The True Health Cost of a Dollar Bill
By Chris Brown
Amongst the psychological and emotional traps of a cash-focused life, there is a more straightforward reason why your money may be secretly out to hurt you. Hard currencies are circulated through hundreds of hands over the course of their existence, leading to opportunities for disease-causing pathogens to hitch a ride and infect you. Becoming educated about just how dirty money is may inspire some small, but important, changes to your daily spending habits.
How Dirty Is U.S. Cash?
United States dollar bills are among the most pathogen-attractive worldwide currencies. The U.S. dollar's high cotton makeup offers microbes a perfect, soft surface to land and accumulate. And with an average four- to 15-year circulation period, there is plenty of time for germs to find their way to cash. In fact, one study by the U.S. Air Force discovered that a whopping 94 percent of tested dollar bills contained pathogens. Pathogens which included pneumonia causing bacteria and antibiotic resistant strep.
Outside of extreme illness, the bacteria on cash could also be messing with your looks. A different study, this time in New York City, found that the most abundant bacteria on bills was a species that caused acne. Therefore, unknowingly touching your face after handling cash could be the cause behind those mystery breakouts.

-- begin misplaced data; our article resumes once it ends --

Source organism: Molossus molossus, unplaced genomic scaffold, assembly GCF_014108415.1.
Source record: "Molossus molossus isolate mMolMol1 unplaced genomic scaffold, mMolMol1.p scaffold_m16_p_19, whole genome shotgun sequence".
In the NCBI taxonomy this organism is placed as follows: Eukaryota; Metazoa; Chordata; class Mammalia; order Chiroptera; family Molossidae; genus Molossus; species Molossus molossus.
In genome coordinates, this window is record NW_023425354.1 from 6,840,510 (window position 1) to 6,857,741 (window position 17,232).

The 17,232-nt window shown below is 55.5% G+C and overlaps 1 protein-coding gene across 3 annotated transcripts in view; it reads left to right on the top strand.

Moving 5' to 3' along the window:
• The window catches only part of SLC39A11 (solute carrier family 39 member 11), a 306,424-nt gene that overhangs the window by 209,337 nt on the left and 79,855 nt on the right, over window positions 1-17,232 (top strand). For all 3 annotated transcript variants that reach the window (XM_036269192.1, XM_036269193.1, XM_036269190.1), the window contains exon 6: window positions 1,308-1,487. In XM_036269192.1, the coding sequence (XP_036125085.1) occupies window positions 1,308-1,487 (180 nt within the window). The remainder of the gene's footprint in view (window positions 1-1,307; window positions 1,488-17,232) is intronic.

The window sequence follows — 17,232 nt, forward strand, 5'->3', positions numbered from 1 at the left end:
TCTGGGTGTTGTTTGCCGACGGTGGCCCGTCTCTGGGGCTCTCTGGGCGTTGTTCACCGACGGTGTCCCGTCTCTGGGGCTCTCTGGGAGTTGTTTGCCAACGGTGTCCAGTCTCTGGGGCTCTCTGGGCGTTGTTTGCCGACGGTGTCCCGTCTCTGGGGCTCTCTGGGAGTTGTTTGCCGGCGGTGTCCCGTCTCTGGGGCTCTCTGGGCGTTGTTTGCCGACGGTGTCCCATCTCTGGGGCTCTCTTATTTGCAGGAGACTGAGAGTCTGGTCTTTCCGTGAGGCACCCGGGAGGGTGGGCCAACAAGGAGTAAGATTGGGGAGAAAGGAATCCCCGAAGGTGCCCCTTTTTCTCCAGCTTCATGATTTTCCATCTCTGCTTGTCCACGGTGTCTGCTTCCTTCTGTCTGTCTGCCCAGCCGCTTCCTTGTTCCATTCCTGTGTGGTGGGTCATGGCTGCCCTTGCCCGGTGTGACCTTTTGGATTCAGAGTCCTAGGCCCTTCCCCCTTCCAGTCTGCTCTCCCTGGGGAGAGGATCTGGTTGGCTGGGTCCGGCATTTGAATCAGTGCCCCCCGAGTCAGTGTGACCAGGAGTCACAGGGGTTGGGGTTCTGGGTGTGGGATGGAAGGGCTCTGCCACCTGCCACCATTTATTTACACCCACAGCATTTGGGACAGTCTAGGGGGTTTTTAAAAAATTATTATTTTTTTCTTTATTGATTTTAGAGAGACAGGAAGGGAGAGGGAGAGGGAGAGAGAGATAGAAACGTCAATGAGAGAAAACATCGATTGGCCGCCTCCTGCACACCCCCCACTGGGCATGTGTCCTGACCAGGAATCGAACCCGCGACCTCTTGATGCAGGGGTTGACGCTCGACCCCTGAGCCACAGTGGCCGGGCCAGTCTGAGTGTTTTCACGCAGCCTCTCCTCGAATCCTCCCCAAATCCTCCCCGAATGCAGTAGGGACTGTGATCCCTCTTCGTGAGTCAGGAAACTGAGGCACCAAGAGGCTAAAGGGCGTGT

There is good news about the pathogen exposure from U.S. currency. While attractive to all sorts of nasty microbes, many microbes on cash are harmless and the cotton-linen composition also may keep some of it off your hands. The porous surface that makes a dollar bill so tempting for pathogens to attach also reduces their ability to release to a secondary surface. That is not to say, however, that cash isn't making you sick, since only a few bad bacteria are needed to start an infection.
Protecting Yourself From Dirty Cash
There are a few methods to minimize your daily risk from cash.
- Avoid cash altogether by sticking to card transactions
- Wash hands regularly and use hand sanitizer (especially before eating or touching your face)
- Wear disposable gloves when handling large amounts of cash
- Although its effectiveness is debated, heavy UV exposure may work in disinfecting money if you are meticulous enough to purchase a machine and process each bill that enters your possession
Ultimately, the world outside is full of germs and pathogens, including our money. Being aware of the level of dirtiness is the first step to avoiding unnecessary exposure. Washing one's hands regularly, particularly before eating, is a simple protective measure which seems much more practical than avoiding cash transactions completely.
To learn more about your health, wellness and fitness, see your local chiropractor at The Joint Chiropractic in Glen Ellyn, Ill.